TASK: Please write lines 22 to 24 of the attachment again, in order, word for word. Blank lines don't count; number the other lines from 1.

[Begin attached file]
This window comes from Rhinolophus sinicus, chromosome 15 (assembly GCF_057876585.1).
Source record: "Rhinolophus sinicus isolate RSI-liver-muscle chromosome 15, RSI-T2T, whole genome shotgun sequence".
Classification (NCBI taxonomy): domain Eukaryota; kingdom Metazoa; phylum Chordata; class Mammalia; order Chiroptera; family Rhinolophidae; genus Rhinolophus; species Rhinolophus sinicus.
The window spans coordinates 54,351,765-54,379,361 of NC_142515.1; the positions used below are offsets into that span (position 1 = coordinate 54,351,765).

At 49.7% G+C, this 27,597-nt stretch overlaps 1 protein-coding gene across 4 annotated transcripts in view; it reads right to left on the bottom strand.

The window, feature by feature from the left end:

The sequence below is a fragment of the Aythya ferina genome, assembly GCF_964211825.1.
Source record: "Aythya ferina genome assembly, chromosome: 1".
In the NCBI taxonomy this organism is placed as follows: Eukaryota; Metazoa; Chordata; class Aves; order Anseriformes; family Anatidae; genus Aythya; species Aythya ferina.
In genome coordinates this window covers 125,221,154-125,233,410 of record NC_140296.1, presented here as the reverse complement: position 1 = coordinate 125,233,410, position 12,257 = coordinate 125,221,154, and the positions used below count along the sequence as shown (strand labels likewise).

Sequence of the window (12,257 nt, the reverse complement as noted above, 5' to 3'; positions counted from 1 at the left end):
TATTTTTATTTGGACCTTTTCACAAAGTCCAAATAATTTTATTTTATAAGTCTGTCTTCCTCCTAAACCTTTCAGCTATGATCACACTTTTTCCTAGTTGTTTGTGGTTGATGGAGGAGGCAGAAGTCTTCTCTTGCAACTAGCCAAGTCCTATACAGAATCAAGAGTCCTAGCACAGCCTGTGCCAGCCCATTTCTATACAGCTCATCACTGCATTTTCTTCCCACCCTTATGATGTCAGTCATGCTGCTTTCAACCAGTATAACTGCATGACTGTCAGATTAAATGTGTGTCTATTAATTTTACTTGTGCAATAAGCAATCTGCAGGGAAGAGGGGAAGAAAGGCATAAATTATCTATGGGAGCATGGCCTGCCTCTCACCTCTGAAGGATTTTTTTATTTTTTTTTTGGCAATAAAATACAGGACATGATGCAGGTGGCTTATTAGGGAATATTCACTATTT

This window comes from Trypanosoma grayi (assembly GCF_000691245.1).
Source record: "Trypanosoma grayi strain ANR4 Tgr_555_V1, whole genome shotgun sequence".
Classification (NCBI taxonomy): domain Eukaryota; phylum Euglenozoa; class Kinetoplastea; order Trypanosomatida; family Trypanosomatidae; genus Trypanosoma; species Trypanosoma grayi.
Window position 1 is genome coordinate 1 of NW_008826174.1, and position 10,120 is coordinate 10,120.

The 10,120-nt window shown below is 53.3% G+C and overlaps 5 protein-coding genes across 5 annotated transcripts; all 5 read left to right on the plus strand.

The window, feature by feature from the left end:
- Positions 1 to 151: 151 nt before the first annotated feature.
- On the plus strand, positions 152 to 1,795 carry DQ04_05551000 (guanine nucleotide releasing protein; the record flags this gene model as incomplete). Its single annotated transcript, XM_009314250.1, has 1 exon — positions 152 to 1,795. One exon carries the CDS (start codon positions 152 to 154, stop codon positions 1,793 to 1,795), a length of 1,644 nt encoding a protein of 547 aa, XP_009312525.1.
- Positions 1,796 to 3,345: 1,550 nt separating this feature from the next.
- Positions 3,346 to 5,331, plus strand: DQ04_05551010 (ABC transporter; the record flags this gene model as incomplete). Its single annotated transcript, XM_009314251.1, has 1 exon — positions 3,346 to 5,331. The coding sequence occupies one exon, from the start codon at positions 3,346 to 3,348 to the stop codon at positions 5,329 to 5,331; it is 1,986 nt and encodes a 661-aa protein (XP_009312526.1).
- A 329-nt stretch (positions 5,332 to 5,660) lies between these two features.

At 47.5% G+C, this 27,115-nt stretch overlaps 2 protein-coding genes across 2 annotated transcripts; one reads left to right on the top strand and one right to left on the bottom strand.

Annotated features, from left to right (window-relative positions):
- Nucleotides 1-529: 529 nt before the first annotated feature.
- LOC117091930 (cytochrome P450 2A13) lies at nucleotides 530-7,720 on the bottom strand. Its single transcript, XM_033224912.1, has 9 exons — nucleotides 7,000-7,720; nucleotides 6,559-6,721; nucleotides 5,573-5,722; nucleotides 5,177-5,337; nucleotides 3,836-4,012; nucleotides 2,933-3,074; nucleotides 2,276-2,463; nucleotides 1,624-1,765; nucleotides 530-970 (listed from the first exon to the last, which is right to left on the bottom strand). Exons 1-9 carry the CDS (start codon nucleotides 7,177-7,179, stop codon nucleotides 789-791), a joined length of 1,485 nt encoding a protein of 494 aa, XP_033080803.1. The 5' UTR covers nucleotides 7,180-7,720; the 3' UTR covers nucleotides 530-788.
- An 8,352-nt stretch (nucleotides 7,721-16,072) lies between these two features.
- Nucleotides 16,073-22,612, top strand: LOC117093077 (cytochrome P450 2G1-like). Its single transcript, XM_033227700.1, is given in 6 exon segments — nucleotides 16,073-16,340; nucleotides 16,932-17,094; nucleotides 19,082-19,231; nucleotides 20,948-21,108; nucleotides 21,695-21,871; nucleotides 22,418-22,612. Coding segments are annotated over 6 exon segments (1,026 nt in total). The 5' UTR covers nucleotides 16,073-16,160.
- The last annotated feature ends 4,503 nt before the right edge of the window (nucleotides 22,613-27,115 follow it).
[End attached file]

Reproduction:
- Positions 3,346 to 5,331, plus strand: DQ04_05551010 (ABC transporter; the record flags this gene model as incomplete). Its single annotated transcript, XM_009314251.1, has 1 exon — positions 3,346 to 5,331. The coding sequence occupies one exon, from the start codon at positions 3,346 to 3,348 to the stop codon at positions 5,329 to 5,331; it is 1,986 nt and encodes a 661-aa protein (XP_009312526.1).
- A 329-nt stretch (positions 5,332 to 5,660) lies between these two features.

At 47.5% G+C, this 27,115-nt stretch overlaps 2 protein-coding genes across 2 annotated transcripts; one reads left to right on the top strand and one right to left on the bottom strand.